Britney Spears Says She’s Not Allowed To Remove Her IUD. Here’s What This Means

Photo: Jon Kopaloff/FilmMagic.
In an open court hearing on Wednesday, pop icon Britney Spears spoke out about the details of the 13-year conservatorship that she's been living under since 2014. Among the things Spears revealed were that she'd allegedly been forced to take lithium, had been prohibited from seeing her friends, and, in one of the most shocking revelations, that she'd been kept from having her IUD taken out.
"I want to be able to get married and have a baby," Spears said during her testimony. "I was told right now in the conservatorship I am not able to get married or have a baby." She told the court that she wants her IUD removed so she could "start trying to have another baby, but this so-called team won’t let me go to the doctor to take it out because they don’t want me to have children, any more children."
What Spears described is reproductive coercion, a term that refers to anything from an attempt to impregnate someone against their will or without their knowledge to interference with a person's contraception methods, states the American College of Obstetricians and Gynecologists' website. Reproductive coercion often involves a person's intimate partner, but in this case, it's Spears's conservators (including her father, Jamie Spears) who are allegedly interfering with her reproductive freedoms.
"Reproductive coercion is reprehensible, no matter what form it takes — including preventing a person from seeking care to remove a contraceptive device from their own body. Everyone has the right to make these most intimate of decisions of if and when to have children," Ruth Dawson, the principal policy associate at Guttmacher Institute said in a statement to Refinery29. "Forcing someone to be on birth control against their will is a violation of basic human rights and bodily autonomy, just as forcing someone to become or stay pregnant against their will would be."
This is the first time that Spears has said she's being denied control over her own reproductive choices — and this makes her part of a larger history of people with mental health issues being denied agency over their reproductive rights. In the 1927 case Buck v. Bell, a vote by the U.S. Supreme Court upheld states' rights to forcibly sterilise people who were seen as unfit to procreate, which included many groups of people, including those labelled "mentally deficient." People of colour, disabled people, and impoverished people were also often targeted.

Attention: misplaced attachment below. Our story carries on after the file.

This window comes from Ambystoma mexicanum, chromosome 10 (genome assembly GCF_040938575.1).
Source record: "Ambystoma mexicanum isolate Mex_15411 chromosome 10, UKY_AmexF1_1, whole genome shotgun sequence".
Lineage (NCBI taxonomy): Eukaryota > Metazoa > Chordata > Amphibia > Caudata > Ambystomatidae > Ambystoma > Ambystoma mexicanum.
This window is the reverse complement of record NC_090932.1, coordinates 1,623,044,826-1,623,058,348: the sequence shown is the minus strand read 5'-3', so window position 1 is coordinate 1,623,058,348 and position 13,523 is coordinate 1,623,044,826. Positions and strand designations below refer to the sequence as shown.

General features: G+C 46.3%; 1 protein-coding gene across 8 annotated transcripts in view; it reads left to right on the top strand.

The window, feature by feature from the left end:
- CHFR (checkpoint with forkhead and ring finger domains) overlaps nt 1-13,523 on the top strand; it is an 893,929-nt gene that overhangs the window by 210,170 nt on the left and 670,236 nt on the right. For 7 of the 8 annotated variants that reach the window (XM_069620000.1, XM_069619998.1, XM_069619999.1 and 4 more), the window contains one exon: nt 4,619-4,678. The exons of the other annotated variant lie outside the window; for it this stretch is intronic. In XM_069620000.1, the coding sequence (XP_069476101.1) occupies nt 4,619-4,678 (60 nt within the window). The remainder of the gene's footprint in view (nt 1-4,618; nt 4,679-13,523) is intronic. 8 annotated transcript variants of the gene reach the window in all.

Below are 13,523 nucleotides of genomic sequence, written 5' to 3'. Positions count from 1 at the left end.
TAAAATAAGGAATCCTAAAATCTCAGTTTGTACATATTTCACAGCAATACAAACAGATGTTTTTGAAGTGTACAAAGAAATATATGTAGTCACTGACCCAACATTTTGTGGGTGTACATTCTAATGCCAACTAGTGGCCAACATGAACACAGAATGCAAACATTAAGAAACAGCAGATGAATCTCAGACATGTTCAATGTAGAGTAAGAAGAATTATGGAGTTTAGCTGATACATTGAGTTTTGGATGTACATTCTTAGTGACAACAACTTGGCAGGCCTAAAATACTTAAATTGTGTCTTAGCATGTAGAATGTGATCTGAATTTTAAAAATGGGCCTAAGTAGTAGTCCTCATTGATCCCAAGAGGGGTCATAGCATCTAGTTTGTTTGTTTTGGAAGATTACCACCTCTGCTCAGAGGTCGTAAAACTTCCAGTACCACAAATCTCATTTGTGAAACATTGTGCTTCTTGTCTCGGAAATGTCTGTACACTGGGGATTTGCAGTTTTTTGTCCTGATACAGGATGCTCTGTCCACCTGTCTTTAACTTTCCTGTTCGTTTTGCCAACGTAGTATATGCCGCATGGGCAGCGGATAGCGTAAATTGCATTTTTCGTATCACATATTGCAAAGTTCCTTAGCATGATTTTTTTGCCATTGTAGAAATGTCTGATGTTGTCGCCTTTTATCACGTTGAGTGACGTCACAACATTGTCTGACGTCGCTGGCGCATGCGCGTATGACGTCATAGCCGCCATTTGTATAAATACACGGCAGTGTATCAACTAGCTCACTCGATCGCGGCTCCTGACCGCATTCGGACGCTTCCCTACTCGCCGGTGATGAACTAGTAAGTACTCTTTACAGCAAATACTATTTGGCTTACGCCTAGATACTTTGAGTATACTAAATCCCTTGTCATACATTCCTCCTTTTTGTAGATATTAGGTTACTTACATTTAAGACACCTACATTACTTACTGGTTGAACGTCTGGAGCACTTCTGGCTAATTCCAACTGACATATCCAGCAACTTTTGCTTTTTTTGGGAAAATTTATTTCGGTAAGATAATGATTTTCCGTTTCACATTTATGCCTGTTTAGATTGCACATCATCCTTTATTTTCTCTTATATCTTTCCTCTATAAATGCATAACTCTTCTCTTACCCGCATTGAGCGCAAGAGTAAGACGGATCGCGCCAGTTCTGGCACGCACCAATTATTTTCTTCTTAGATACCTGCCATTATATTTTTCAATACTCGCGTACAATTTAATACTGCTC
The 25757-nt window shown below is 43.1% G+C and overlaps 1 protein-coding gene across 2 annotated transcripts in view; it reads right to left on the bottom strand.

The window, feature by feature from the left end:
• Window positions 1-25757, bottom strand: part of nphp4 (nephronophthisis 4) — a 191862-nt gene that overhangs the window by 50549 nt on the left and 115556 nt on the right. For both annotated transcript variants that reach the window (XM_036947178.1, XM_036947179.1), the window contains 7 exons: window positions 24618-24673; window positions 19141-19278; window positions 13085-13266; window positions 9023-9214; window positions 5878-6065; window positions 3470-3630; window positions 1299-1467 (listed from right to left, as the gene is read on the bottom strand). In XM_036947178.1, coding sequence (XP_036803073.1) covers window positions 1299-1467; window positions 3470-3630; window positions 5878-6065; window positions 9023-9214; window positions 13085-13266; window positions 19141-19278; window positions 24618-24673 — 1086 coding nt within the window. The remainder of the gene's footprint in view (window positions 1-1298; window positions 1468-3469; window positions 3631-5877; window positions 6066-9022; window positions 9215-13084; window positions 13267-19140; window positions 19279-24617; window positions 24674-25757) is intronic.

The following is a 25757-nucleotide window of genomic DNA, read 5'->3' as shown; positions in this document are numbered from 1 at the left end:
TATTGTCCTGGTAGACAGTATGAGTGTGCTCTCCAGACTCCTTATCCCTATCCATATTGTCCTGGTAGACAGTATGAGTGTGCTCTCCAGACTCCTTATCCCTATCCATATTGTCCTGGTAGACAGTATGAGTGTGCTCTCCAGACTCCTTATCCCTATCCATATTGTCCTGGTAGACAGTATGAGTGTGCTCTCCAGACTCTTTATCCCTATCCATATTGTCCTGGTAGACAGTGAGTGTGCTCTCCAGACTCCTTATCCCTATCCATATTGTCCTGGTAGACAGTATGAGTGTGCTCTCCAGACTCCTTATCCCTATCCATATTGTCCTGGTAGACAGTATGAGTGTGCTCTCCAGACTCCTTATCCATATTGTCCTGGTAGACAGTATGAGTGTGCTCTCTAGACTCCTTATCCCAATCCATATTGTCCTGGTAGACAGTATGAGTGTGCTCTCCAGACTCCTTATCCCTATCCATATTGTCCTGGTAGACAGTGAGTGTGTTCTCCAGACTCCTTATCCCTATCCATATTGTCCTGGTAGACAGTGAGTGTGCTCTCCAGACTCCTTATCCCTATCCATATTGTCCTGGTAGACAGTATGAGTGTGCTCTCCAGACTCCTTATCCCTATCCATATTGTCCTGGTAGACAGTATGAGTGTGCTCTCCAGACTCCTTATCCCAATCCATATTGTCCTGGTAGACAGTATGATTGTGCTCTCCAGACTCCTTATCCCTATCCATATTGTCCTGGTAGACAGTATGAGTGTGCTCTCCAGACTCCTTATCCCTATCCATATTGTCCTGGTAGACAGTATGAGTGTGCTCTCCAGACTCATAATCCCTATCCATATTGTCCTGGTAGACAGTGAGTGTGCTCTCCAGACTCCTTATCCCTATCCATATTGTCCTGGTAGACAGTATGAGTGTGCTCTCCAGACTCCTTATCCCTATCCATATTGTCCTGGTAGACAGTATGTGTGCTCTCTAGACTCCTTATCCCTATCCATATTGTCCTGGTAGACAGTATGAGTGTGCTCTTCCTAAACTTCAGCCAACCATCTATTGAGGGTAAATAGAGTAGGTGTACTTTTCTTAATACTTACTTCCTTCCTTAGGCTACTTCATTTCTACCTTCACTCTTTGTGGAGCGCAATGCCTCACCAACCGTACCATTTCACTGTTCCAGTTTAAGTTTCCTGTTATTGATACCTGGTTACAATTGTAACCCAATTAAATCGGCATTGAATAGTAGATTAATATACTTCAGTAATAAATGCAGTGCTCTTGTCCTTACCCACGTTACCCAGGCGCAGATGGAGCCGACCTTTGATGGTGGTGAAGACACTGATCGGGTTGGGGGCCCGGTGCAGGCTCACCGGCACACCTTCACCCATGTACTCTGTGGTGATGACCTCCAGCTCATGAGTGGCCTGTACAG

All told, 70,000 people were forcibly sterilised as a result of this ruling. It was never explicitly overturned, although "state statutes such as the one upheld in Buck v. Bell have been repealed, and its reasoning has been undermined by a subsequent Supreme Court decision striking down a law providing for involuntary sterilization of criminals," Disability Justice reports.
Spears's allegations indicate that the conservatorship she is under allows her guardian to dictate what kind of medical care, including reproductive health care, she does or doesn't receive. That's troubling, to say the least. "The U.S. government, the medical establishment, and the court system have a long history of targeting certain groups of people for reproductive coercion and control, including communities of colour, low-income families, young people, and people living with mental illness," Diane J. Horvath, MD, MPH, FACOG, an OB/GYN in Baltimore, MD, tells Refinery29.
"As an OB/GYN who sees the devastating effects of reproductive coercion on patients, I can tell you that this problem is ongoing and extremely under-recognized. I commend Ms. Spears for her bravery in talking about the reproductive coercion she has endured for so long and how it has harmed her," Dr. Horvath continues. "Every person must have the right to full bodily autonomy and the ability to decide if, when, and how to grow their family. This includes being able to select a contraceptive method that works for them, or to decide not to use contraception."
Spears has compared her father to a “sex trafficker," saying, "he loved the control he had over me one hundred thousand percent." A representative for Jamie Spears did not respond to Refinery29's request for comment.
Spears's testimony was long-awaited by fans and supporters of the #FreeBritney movement, who have suspected that the singer has been under duress for quite some time, and seem very clearly to have been proven right. "I’m not here to be anyone’s slave," Spears said in the hearing. "I’ve lied and told the whole world I’m okay and I'm happy. It's a lie. I thought that maybe if I said it enough, I would maybe become happy because I've been in denial. I’ve been in shock. I am traumatized … I’m so angry it’s insane. And I'm depressed."
"I truly believe this conservatorship is abusive... It is my wish and dream for all of this to end," Spears said. "I want my life back."

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